The Buffalo Soldier

  • by Chris Bohjalian
  • Narrated by Alison Fraser
  • 12 hrs and 8 mins
  • Unabridged Audiobook

Publisher's Summary

In northern Vermont, a raging river overflows its banks and sweeps the nine-year-old twin daughters of Terry and Laura Sheldon to their deaths. In the aftermath of the tragedy, the highway patrolman and his wife, unable to have more children, take in a foster child: a 10-year-old African-American boy who has been shuttled for years between foster families and group homes. Young Alfred cautiously enters the Sheldon family circle, barely willing to hope that he might find a permanent home among these kind people still distracted by grief.Across the street from the Sheldons live an older couple who take Alfred under their wing, and it is they who introduce him to the history of the buffalo soldiers - African-American cavalry troopers whose reputation for integrity, honor, and personal responsibility inspires the child.Before life has a chance to settle down, however, Terry, who has never been unfaithful to Laura, finds himself attracted to the solace offered by another woman. Their encounter, brief as it is, leaves her pregnant with his baby - a child Terry suddenly realizes he urgently wants.From these fitful lives emerges a lyrical and richly textured story, one that explores the meaning of marriage, the bonds between parents and children, and the relationships that cause a community to become a family. But The Buffalo Soldier is also a tale of breathtaking power and profound moral complexity - and exactly the sort of novel readers have come to expect from Chris Bohjalian.


What the Critics Say

"Bohjalian writes honestly and often movingly." (Publishers Weekly)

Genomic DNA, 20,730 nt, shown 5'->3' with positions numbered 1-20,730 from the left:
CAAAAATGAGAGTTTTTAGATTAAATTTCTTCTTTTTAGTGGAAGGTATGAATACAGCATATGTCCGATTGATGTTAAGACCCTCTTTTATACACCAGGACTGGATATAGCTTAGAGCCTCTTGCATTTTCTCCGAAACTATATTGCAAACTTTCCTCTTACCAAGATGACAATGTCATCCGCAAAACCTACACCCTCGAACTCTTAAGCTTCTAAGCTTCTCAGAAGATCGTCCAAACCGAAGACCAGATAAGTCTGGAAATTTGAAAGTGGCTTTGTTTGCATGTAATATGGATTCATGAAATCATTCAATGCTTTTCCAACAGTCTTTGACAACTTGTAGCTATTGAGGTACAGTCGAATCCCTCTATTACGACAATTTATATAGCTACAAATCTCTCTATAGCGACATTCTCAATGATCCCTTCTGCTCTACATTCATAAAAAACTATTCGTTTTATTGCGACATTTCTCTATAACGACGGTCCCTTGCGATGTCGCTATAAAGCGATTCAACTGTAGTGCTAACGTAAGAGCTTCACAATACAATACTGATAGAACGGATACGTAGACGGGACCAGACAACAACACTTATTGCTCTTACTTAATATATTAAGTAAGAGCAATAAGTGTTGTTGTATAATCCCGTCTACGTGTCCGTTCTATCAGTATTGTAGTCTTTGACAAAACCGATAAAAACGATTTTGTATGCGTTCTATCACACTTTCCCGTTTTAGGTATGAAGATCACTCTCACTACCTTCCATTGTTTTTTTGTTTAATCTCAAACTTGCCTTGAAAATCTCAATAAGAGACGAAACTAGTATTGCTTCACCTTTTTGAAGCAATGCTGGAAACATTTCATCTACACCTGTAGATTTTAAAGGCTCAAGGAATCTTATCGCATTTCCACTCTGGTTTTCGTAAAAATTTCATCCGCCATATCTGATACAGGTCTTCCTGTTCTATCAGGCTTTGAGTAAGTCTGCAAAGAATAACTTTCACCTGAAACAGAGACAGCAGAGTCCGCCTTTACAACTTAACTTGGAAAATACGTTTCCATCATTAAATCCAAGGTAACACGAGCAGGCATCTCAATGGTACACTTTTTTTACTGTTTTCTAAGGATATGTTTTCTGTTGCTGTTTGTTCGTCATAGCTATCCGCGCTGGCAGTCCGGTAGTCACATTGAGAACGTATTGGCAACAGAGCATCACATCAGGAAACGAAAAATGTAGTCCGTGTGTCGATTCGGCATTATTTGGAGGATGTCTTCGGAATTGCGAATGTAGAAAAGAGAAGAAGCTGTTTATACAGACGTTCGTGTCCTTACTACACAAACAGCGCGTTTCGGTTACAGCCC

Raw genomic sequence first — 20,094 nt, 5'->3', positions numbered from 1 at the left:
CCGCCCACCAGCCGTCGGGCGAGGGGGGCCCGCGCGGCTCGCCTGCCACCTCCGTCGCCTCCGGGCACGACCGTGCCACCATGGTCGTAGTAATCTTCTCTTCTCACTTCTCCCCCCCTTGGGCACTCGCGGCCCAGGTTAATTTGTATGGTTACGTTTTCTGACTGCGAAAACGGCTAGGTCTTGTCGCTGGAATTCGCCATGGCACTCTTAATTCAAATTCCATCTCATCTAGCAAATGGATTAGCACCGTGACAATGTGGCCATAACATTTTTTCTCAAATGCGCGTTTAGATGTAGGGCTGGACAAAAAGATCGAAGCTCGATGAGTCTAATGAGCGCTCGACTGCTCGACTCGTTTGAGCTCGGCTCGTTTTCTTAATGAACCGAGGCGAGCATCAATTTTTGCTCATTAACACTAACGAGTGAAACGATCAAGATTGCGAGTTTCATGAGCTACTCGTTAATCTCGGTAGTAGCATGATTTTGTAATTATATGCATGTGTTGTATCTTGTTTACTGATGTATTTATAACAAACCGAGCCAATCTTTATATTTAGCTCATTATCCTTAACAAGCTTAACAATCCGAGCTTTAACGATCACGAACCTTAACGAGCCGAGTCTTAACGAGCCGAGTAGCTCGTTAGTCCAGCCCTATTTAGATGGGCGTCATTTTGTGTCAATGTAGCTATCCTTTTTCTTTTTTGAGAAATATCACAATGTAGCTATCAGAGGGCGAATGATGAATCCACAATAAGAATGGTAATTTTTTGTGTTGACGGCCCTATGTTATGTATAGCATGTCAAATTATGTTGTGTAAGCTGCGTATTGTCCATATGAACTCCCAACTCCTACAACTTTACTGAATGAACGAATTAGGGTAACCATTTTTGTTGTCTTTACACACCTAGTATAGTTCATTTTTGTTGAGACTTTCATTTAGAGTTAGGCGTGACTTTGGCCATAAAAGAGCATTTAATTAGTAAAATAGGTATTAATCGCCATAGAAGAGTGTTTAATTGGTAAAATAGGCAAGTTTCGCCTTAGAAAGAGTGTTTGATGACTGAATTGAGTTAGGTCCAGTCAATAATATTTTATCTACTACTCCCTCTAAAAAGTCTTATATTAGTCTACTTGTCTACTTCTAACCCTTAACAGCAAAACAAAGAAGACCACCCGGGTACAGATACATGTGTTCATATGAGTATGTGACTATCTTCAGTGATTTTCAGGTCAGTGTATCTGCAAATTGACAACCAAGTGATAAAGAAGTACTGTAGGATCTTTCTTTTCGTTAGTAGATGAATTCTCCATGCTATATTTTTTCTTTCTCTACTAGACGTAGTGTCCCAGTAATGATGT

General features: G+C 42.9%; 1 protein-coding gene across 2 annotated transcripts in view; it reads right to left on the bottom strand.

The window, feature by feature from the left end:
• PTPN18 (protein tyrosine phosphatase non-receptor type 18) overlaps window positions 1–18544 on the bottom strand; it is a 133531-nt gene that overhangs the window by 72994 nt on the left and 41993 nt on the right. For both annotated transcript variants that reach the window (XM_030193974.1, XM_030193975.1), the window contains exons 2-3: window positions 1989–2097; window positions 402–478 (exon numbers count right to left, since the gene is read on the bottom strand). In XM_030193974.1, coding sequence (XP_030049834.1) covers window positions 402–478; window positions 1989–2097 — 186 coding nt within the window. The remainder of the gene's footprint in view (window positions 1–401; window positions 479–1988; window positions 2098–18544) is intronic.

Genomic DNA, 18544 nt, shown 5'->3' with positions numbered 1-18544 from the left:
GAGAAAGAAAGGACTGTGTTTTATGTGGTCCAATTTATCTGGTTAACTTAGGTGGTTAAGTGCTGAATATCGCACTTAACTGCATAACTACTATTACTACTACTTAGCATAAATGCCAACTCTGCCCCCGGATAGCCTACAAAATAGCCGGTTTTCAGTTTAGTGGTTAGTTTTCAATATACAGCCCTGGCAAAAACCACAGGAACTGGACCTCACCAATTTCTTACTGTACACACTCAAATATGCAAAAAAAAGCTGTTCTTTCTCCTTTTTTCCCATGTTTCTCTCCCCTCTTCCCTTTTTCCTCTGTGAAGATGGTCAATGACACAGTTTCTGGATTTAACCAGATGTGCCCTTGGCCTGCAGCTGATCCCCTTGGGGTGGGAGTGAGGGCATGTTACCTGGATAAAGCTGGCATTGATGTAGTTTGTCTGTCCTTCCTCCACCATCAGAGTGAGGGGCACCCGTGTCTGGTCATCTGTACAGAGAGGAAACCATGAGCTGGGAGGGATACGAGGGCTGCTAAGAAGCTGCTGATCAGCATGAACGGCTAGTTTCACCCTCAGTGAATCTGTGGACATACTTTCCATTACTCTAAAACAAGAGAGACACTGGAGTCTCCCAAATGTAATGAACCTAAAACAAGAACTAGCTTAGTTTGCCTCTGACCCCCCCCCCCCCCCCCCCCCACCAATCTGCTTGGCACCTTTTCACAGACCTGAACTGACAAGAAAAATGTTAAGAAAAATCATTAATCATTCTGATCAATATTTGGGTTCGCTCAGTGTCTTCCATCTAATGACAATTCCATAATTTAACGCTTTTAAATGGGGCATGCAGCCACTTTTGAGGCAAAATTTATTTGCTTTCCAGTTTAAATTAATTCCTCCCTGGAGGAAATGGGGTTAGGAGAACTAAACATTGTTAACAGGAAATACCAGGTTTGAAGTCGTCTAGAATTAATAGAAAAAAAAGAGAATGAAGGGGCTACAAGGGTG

"Tender...[written] with poetic skill." (Library Journal)


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Customer Reviews

Most Helpful

Touching, and Sincere

After reading Bohjalian's Trans-sister Radio, I approached Buffalo Soldier with high expectations. While vastly different in subject matter, this book shares the lyricism, and freshness that creates memorable characters and situations out of everyday life.

We follow Laura and Terry through the loss of their twin daughters, as they move through their grief; fighting to stay together when they are too damaged to continuing loving. And at times, it seems so much easier to cut their losses, and move on.

Particularly touching, is Bohjalian's unromantic depiction of Alfred, a young foster child struggling to create a family of his own, and to win a place in the hearts of two broken, flawed adults.

Written with a sure hand, you will weep, rage, and rant with, (and sometimes, at) the characters. The journey is strong, but the resolution seems strangely too easy- wrongs too easily forgiven, and forgot, though perhaps with all the preceeding turmoil, the characters have earned a break.

The story is well narrated, bringing small-town Vermont and its inhabitants to poignant life.
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- A.W. Nadine

Not Your Typical Triangle

Chris Bohialian likes to explore ethical dilemmas and "The Buffalo Soldier" is another assay into that genre. This time he presents a typical domestic triangle but with some unconventional and unsentimental twists - a black foster child, a pregnant "other woman" defying conventional morality and her unsupportive family and providing the ironic twist in that the female spouse in the triangle has lost twin daughters and cannot have any more children. Added to that these characters seem to feel only mild responsibility for their own actions, only self-aware in a token sort of way of how their behaviors are affecting others. They all seem to have that sense of entitlement, that politically correct concern and empathy for large groups of people but none for individuals. And how appropriate that they end up being saved from the consequences of their actions by another natural disaster. However, the book is interesting, fast-moving and entertaining and full of nuance in all its human interactions. A very deep psychological suspense pervades, equal to the sustained suspense of the most thrilling whodunits. I loved reading it, as I love reading all Bohialian's books, and although I enjoyed hearing about the Buffalo Soldiers from the Civil War, and considered the comparison to Alfred's situation to be a valid one, I did not think the interjection of actual quotations was an essential element and I found the episodic appearance of the deep male voice disorienting. Having said all that, though, I can't wait until he comes up with another one!
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- Pamela Harvey "glam"

Book Details

  • Release Date: 03-01-2002
  • Publisher: Random House Audio